A Generic Growth Test Method for Improving Quality Control of Disposables in Industrial Cell Culture
Independent data, using several different cell lines and growth media, reported growth inhibition resulting from the use disposable bags and suggests a method that can be implemented for quality control at disposable-bag vendors.
Figure 1: Normalized cell growth and viability of Chinese hamster ovary (CHO) cell lines—results from Company 1. (ALL FIGURES
COURTESY OF AUTHORS)
Figure 1 shows the cell growth and viability for a CHO cell line previously observed at Company 1 to have growth inhibition when media
was stored and warmed in disposable bags from Vendor A, as well as from another CHO line that did not exhibit growth inhibition.
Cells grew to the highest densities when media were prepared from water incubated in glass bottles (Figure 1, Glass incubated water). One lot of bags from Vendor A resulted in limited growth inhibition for each CHO line (Lot 1) while
another lot (Lot 2) affected growth significantly during passages one and two, where viability was also lower than other cases
(Figure 1, Vendor A incubated water, CHO Line 2, Bag Lot 2).
Figure 2: Normalized cell growth and viability of NS0 and Chinese hamster ovary (CHO) cell lines—results from Company 2.
Figure 2 shows the results from Company 2 for an NS0 line and a CHO line. The NS0 cell line experienced a severe impact on growth and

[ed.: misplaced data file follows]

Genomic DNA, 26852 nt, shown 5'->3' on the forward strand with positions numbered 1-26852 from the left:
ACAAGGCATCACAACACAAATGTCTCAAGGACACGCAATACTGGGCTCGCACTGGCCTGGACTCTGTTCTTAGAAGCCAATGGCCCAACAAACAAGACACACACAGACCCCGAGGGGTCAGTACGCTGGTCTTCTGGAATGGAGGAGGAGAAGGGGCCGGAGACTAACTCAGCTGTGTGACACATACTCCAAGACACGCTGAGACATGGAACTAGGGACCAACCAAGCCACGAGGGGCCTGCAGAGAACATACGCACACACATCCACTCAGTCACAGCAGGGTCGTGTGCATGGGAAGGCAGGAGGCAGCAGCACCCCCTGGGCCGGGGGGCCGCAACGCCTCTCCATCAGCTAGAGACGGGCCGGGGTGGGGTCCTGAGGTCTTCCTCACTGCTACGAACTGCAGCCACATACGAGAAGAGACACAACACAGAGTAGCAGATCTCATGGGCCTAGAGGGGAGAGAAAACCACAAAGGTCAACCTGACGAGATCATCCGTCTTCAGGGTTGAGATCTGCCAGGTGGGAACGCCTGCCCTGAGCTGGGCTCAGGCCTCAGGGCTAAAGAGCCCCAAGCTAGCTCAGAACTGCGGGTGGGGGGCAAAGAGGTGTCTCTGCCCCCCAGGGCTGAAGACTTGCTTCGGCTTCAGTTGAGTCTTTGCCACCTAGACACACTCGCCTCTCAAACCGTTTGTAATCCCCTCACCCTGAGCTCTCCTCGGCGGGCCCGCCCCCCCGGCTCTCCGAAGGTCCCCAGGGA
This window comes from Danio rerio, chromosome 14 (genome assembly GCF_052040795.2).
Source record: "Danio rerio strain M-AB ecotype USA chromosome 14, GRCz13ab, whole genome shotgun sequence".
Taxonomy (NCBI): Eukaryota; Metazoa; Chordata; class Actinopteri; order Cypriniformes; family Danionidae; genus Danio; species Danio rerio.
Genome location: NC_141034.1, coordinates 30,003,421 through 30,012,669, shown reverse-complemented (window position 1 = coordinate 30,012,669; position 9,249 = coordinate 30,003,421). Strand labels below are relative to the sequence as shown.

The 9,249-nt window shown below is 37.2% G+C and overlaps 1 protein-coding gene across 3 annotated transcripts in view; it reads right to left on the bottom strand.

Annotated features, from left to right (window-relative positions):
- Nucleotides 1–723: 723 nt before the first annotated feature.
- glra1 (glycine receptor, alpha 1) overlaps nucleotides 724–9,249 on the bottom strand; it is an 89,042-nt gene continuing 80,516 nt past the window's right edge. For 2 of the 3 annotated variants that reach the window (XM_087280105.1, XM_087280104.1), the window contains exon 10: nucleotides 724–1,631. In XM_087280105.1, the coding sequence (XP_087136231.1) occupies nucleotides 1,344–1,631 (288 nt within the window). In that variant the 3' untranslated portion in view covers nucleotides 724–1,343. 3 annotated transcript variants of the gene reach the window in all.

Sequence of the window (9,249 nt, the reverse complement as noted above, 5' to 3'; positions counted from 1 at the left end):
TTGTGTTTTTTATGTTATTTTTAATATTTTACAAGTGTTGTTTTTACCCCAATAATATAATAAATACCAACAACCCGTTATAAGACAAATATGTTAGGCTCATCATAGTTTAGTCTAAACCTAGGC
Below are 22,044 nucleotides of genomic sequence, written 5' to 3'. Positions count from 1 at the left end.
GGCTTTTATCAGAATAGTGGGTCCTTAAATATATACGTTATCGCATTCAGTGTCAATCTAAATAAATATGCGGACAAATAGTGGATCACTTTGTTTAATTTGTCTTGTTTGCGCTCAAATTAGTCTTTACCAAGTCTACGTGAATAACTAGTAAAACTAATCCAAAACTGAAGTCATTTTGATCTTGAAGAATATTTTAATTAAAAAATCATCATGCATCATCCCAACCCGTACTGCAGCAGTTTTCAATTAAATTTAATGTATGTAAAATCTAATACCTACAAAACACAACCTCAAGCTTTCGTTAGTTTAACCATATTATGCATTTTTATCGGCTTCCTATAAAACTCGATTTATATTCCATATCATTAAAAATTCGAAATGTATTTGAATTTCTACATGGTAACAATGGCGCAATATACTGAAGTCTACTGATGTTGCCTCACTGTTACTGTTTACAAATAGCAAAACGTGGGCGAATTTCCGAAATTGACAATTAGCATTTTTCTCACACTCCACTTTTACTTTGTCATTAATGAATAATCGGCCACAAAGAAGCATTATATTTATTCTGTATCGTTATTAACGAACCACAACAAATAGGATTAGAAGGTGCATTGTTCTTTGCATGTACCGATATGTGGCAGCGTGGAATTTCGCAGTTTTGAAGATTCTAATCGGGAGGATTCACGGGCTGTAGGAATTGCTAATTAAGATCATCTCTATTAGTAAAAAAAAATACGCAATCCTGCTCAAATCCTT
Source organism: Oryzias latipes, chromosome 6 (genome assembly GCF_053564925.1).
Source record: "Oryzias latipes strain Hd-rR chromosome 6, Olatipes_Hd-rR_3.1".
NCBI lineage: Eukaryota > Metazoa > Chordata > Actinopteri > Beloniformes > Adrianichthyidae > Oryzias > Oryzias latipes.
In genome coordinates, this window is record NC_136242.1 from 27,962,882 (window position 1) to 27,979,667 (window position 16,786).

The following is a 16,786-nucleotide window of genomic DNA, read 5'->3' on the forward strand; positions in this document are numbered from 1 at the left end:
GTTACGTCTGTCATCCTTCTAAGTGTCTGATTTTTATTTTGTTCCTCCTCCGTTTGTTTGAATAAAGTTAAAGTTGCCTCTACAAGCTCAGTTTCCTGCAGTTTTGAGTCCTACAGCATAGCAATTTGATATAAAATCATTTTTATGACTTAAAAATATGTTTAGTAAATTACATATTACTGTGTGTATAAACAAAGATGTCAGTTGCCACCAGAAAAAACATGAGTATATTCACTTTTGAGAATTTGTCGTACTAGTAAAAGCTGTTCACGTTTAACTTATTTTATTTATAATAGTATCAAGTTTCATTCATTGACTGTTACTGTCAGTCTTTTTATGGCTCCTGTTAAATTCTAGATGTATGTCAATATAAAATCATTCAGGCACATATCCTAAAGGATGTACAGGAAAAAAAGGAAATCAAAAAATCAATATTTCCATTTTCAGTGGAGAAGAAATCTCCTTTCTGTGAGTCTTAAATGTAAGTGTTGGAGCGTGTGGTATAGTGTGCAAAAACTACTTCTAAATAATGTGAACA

viability when cultured in medium derived from one lot of bag-incubated water (Figure 2, Vendor B incubated water, NS0 Line, Bag Lot 1). This same medium, when stored at 2–8°C for an additional duration (16 weeks
in total) in a glass bottle, still maintained its growth inhibitive properties on this cell line (Figure 2, Vendor B incubated water, NS0 Line, Bag Lot 1, Aged Medium). However, this bag did not exhibit any growth inhibitive effects
on the CHO cell line evaluated (Figure 2, Vendor B incubated water, CHO Line, Bag Lot 1). A second lot of bag-incubated water was able to support cell growth in the
sensitive NS0 cell line (Figure 2, Vendor B incubated water, NS0 Line, Bag Lot 2).
Figure 3: Normalized cell growth and viability of Chinese hamster ovary (CHO) cell lines—results from Company 3.
Company 3 assessed cell growth and viability on one CHO cell line (Figure 3) using two vendors and two lots of bags from each vendor. Growth was inhibited by nearly 50% when water incubated in Vendor
A bags was used to make medium (Figure 3, Vendor A incubated water). Cell viabilities were not affected, however. For the cell line tested, there were no inhibition
effects on cell growth and viability observed when using medium prepared from water incubated in Vendor B bags for both lots
of bags tested.
Figure 4: Normalized cell growth and viability of Chinese hamster ovary (CHO) cell lines—results from Company 4.
Company 4 assessed cell growth and viability in media incubated in bags from three vendors (Figure 4). Vendor C bags led to the most pronounced growth and viability effects. In the case of media held in Vendor C bags, this
CHO line did not grow at all (Figure 4, Vendor C incubated water). Vendor A bags, shown to inhibit CHO cell growth in a cell line from Company 1 (Figure 1) and Company 3 (Figure 3), led to 60–80% growth inhibition while viability was less affected. Vendor B bags did not lead to any pronounced growth
or viability effects.